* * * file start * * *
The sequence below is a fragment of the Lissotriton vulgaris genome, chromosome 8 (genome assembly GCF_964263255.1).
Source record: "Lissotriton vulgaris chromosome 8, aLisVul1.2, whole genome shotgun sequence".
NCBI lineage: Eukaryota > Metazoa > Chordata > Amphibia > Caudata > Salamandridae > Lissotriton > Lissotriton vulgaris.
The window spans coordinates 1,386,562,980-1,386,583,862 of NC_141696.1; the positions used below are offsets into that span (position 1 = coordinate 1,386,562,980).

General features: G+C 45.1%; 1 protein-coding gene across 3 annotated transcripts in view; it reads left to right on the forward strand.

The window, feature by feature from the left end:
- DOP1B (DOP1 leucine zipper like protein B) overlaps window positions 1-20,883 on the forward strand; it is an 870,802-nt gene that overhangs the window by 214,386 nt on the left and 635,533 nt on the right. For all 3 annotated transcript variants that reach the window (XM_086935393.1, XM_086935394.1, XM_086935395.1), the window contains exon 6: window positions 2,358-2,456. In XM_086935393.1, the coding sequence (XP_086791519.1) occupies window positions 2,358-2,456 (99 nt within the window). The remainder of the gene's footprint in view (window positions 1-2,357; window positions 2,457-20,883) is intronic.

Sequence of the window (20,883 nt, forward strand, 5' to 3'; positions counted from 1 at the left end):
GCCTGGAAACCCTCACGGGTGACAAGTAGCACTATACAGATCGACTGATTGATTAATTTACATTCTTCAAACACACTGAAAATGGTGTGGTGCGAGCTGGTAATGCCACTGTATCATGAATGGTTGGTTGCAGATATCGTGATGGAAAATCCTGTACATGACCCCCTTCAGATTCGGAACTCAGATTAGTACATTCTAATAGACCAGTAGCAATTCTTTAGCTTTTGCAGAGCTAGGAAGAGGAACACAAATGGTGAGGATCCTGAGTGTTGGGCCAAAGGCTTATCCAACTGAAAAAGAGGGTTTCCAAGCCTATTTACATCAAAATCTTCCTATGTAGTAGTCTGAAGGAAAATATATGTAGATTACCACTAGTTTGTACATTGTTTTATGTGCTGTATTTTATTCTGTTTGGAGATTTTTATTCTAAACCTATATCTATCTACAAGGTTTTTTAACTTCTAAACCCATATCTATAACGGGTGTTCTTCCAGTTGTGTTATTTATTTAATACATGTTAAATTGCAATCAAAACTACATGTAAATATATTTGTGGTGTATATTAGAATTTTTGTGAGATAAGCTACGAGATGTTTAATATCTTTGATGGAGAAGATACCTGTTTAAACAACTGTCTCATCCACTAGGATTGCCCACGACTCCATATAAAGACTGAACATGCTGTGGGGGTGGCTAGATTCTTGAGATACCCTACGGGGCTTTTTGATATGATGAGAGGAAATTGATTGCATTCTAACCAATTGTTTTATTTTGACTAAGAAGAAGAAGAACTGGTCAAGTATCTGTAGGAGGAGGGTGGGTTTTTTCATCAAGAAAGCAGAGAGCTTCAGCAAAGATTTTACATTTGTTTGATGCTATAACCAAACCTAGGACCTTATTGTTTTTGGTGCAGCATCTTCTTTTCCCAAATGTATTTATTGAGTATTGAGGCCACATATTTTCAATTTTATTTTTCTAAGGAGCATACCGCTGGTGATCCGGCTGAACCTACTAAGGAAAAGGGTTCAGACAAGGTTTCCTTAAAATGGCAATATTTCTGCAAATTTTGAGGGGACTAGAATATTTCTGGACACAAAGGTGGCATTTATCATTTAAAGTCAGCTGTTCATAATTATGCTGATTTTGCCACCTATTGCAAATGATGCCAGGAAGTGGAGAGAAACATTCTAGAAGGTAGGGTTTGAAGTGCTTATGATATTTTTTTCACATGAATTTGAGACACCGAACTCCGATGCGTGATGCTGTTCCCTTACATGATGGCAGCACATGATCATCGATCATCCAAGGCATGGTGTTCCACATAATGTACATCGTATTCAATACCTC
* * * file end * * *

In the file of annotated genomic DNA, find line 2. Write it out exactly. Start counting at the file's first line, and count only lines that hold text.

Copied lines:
Source record: "Lissotriton vulgaris chromosome 8, aLisVul1.2, whole genome shotgun sequence".